Among decided voters, the UCP holds sizeable advantages over the NDP in three distinct demographics: men (57% to 29%), Albertans aged 55 and over (59% to 33%) and those who do not reside in Calgary or Edmonton (60% to 29%).

The opposition UCP is also the top choice for Albertans aged 35-to-54 (46% to 41%) and Calgarians (48% to 37%).

Conversely, the NDP is ahead of the UCP among women (48% to 40%), Albertans aged 18-to-34 (47% to 38%) and those who live in Edmonton (46% to 40%). 

“The UCP is holding on to a large majority of voters who cast a ballot for either the Wildrose Party (77%) or the Progressive Conservatives (84%) in 2015,” says Mario Canseco, President of Research Co. “The New Democrats are losing 14% of their voters in the last election to the UCP.”

On the “Best Premier” question, Jason Kenney of the UCP holds a three-point lead over incumbent Rachel Notley of the NDP (36% to 33%), with Stephen Mandel of the Alberta Party and David Khan of the Liberal Party in single digits (9% and 2% respectively).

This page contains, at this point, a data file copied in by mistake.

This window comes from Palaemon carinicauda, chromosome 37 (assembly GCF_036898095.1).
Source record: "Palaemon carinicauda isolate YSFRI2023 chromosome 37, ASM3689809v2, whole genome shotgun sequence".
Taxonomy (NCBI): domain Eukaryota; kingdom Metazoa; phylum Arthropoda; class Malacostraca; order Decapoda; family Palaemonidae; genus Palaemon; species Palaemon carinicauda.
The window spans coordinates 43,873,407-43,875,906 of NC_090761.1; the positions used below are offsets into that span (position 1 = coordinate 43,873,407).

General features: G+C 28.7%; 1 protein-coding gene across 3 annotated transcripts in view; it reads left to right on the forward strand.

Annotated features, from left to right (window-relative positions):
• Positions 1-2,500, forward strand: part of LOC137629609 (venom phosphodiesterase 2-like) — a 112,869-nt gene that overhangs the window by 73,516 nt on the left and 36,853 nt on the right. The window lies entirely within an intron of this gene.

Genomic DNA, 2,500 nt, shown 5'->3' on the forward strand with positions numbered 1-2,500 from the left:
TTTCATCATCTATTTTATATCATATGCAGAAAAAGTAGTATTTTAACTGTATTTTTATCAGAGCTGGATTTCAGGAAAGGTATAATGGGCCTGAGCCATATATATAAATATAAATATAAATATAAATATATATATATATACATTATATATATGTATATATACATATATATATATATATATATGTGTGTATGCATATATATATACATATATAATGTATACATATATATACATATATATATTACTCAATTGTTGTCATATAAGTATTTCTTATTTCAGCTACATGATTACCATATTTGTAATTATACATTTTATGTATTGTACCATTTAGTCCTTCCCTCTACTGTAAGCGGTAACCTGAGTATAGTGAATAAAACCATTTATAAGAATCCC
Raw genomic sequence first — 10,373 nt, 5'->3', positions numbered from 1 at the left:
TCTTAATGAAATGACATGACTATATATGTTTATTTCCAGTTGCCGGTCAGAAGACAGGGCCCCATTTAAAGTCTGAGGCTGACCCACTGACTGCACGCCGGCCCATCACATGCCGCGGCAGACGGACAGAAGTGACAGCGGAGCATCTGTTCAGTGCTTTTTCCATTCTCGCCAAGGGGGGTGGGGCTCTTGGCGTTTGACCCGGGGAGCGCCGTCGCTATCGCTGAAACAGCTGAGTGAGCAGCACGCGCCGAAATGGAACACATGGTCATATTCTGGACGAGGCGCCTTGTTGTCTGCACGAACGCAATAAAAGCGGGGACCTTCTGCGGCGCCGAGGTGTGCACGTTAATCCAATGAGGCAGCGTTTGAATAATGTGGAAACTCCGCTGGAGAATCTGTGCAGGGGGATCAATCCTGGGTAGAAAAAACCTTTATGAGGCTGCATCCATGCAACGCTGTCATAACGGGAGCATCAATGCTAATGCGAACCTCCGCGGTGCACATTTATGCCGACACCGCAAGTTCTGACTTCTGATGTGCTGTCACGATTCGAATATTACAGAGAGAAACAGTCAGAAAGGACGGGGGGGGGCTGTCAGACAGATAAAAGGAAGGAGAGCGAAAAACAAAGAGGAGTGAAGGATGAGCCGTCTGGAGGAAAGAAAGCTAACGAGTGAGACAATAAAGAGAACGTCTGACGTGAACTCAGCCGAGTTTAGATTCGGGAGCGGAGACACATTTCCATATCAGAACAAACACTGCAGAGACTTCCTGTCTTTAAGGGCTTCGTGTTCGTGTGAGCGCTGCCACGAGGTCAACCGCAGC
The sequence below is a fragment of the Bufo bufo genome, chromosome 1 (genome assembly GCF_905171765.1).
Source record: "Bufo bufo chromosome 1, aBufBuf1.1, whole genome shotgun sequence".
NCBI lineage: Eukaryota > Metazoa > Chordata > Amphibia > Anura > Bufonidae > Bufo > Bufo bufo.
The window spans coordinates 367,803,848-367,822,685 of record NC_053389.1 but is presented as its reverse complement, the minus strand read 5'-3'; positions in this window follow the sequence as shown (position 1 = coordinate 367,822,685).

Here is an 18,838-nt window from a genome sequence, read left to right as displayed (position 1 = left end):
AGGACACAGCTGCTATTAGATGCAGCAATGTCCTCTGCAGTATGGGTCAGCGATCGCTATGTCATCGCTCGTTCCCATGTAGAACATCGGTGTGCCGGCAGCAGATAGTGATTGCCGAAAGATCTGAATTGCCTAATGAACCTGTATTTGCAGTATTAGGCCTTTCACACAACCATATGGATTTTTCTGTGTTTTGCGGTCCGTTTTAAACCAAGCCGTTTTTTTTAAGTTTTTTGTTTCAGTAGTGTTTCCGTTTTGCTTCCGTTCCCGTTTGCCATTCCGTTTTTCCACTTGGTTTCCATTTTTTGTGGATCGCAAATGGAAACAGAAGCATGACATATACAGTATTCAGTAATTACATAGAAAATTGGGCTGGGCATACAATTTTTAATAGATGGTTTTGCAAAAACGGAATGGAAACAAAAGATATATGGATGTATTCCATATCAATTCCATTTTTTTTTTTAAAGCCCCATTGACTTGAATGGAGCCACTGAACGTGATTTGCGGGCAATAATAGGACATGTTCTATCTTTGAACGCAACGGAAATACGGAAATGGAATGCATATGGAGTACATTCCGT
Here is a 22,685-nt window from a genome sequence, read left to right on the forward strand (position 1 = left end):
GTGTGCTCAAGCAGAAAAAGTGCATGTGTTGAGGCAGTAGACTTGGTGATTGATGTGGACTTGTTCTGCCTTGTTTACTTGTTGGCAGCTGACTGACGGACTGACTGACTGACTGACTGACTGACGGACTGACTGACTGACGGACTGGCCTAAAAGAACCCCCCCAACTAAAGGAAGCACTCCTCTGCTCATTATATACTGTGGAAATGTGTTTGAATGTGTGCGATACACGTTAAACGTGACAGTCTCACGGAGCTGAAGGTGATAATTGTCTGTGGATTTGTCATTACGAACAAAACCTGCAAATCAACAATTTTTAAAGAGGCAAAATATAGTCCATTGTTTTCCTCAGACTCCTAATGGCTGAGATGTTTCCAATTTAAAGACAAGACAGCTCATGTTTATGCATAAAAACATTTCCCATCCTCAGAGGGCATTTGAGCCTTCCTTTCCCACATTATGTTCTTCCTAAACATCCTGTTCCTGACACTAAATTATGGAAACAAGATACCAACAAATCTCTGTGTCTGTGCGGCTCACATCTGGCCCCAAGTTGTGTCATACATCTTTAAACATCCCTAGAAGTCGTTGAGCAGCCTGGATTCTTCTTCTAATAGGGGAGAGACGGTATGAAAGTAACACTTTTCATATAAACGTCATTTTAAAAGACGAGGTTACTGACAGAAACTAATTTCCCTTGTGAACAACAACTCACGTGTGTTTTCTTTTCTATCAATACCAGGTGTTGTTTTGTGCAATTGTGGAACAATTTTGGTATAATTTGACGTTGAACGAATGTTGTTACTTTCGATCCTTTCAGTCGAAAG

Methodology:

Results are based on an online study conducted from April 13 to April 15, 2019 among 602 Alberta adults, including 542 decided voters in the 2019 provincial election. The data has been statistically weighted according to Canadian census figures for age, gender and region in Alberta. The margin of error—which measures sample variability—is +/- 4.0 percentage points for the entire sample and +/- 4.2 percentage points for the sample of decided voters, nineteen times out of twenty.

Find our full data set here and download the press release here. 

For more information on this poll, please contact:

Mario Canseco, President, Research Co.
[c] 778.929.0490
[e] mario.canseco@researchco.ca

Two-in-Five Canadians Always Alter Their Words to Avoid Swearing

Across the country, almost half (48%) admit to changing the way they speak sometimes, while 14% never do.

Vancouver, BC [April 11, 2019] – A sizeable proportion of Canadians admit to being cautious about how they speak in public, a new Research Co. poll has found.

In the online survey of a representative national sample, 38% of Canadians say they always alter the way they speak to make sure they do not swear in public.